Killing Large Non-Native Herbivores May Be A Conservation Mistake

Both native and introduced plant-eating mammals similarly affect plant diversity and abundance β€” contrary to common belief

Β© by GrrlScientist for Forbes | LinkTr.ee

A red deer (Cervus elaphus) stag, in Freyr forest, near Han-sur-Lesse, Belgium. Red deer can prevent the regeneration of forest. Whether this is seen as negative or positive may depend on both the conditions and the eye of the beholder. (Credit: Lviatour / CC BY-SA 3.0)

Large herbivores alter vegetation structure by consuming plant biomass, breaking woody plants, and trampling smaller plants β€” impacts that are thought to depend upon the animal’s body size and, as is widely believed, whether it’s a native species. For this reason, millions of dollars are spent killing large wild animals because we view them as not belonging in a particular place β€” animals like feral hogs in Texas, and wild horses and donkeys across the American West. But a recent study argues that much of this killing is unnecessary β€” or even harmful to the ecosystems it is intended to protect. The study authors report that introduced megaherbivorous species β€œhave partly counteracted” the human-caused series of extinctions and general decline among populations of big plant-eating mammals since prehistory.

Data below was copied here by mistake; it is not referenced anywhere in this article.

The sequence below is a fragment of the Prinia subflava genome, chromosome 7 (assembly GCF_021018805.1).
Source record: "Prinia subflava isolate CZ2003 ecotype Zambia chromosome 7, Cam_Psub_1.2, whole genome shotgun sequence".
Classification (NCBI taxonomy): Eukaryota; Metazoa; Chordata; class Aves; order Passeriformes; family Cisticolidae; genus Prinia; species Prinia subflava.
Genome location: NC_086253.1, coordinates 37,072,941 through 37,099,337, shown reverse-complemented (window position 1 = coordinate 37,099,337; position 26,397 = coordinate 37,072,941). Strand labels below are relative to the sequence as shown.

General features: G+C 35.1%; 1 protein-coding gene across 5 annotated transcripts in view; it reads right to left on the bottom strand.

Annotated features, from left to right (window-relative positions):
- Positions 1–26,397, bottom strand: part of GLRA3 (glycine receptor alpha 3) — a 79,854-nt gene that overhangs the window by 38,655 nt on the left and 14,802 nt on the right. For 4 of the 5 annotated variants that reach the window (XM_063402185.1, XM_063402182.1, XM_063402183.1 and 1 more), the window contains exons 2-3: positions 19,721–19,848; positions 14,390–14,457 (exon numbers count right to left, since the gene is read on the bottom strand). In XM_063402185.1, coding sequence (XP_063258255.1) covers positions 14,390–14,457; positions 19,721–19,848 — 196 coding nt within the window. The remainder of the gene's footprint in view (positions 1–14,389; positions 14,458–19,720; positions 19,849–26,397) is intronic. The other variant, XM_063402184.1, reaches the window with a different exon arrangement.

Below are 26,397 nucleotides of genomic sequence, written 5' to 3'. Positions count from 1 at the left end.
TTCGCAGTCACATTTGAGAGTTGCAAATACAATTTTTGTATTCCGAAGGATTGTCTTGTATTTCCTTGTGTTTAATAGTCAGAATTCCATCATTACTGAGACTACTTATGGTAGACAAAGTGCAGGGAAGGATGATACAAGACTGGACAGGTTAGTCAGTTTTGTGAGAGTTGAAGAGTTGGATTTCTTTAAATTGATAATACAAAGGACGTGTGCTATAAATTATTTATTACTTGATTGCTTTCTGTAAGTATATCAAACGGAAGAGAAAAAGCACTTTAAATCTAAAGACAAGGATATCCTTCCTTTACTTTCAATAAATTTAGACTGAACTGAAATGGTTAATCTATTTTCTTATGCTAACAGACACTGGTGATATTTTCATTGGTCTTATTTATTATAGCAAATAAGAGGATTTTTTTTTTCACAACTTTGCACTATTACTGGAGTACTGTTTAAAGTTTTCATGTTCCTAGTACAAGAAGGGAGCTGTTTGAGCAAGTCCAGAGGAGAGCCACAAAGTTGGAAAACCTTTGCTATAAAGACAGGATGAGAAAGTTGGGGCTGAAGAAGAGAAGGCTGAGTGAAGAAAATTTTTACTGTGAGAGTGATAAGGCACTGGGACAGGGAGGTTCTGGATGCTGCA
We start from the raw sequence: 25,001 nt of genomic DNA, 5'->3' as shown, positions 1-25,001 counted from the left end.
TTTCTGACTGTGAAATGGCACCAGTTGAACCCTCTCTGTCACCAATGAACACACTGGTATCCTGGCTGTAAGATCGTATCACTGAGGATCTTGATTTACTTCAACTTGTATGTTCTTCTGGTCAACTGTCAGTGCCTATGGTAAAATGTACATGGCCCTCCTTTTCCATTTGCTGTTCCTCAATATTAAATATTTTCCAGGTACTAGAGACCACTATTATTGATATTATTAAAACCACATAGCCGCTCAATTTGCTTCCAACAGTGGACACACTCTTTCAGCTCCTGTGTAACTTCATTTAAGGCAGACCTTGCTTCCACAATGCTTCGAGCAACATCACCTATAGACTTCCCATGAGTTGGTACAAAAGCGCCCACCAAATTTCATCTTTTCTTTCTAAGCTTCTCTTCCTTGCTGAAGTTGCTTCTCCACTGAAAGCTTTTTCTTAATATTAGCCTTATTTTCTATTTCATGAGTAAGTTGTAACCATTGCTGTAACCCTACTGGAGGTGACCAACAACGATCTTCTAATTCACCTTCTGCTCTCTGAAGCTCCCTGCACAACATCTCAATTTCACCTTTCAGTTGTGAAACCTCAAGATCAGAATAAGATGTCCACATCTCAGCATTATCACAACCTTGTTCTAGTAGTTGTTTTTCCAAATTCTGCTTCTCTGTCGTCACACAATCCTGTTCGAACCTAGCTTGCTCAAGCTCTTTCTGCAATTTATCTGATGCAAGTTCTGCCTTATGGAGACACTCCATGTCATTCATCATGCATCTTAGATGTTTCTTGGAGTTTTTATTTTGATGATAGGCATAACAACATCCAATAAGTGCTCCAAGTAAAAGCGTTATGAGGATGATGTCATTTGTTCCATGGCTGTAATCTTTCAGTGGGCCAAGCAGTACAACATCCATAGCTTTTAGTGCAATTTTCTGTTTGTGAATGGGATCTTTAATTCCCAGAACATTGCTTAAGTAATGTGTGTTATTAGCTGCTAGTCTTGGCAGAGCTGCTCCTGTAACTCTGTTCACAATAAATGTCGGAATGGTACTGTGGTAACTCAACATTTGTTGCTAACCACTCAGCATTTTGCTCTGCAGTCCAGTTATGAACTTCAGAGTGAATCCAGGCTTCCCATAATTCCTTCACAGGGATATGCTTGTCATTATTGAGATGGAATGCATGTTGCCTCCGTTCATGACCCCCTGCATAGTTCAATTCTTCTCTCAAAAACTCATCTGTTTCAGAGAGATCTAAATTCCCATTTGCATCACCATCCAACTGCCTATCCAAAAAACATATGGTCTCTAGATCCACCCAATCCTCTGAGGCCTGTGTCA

An international team of scientists arrived at this conclusion after investigating whether introduced species have stronger and more negative effects on plant abundance and diversity. The researchers, based at Aarhus University and at the University of Oxford, conducted a meta-analysis of 221 previously published…

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𝐆𝐫𝐫π₯π’πœπ’πžπ§π­π’π¬π­, scientist & journalist
Gardening, Birding, and Outdoor Adventure

PhD evolutionary ecology/ornithology. Psittacophile. SciComm senior contributor at Forbes, former SciComm at Guardian. Also on Substack at 'Words About Birds'.